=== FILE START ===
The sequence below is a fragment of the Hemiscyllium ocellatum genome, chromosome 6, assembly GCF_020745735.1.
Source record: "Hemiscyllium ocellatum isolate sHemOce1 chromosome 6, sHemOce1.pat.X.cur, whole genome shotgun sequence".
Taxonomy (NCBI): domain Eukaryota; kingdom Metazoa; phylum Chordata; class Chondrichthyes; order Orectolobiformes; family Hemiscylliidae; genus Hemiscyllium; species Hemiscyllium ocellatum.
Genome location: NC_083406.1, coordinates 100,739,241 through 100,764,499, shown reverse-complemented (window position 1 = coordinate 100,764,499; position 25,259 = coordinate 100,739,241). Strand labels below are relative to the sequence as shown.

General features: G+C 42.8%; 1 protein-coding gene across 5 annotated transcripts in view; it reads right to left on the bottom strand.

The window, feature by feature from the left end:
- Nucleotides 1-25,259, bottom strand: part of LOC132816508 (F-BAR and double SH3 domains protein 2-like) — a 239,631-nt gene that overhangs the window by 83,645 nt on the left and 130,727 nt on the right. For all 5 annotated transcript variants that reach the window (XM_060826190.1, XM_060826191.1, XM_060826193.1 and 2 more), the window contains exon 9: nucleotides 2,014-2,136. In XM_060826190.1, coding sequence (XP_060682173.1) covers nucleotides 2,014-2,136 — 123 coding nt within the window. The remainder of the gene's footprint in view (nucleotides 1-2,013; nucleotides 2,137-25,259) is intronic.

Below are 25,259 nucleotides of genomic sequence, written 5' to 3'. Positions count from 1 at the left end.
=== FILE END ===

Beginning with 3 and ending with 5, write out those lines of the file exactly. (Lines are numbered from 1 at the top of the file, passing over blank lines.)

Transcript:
Taxonomy (NCBI): domain Eukaryota; kingdom Metazoa; phylum Chordata; class Chondrichthyes; order Orectolobiformes; family Hemiscylliidae; genus Hemiscyllium; species Hemiscyllium ocellatum.
Genome location: NC_083406.1, coordinates 100,739,241 through 100,764,499, shown reverse-complemented (window position 1 = coordinate 100,764,499; position 25,259 = coordinate 100,739,241). Strand labels below are relative to the sequence as shown.

General features: G+C 42.8%; 1 protein-coding gene across 5 annotated transcripts in view; it reads right to left on the bottom strand.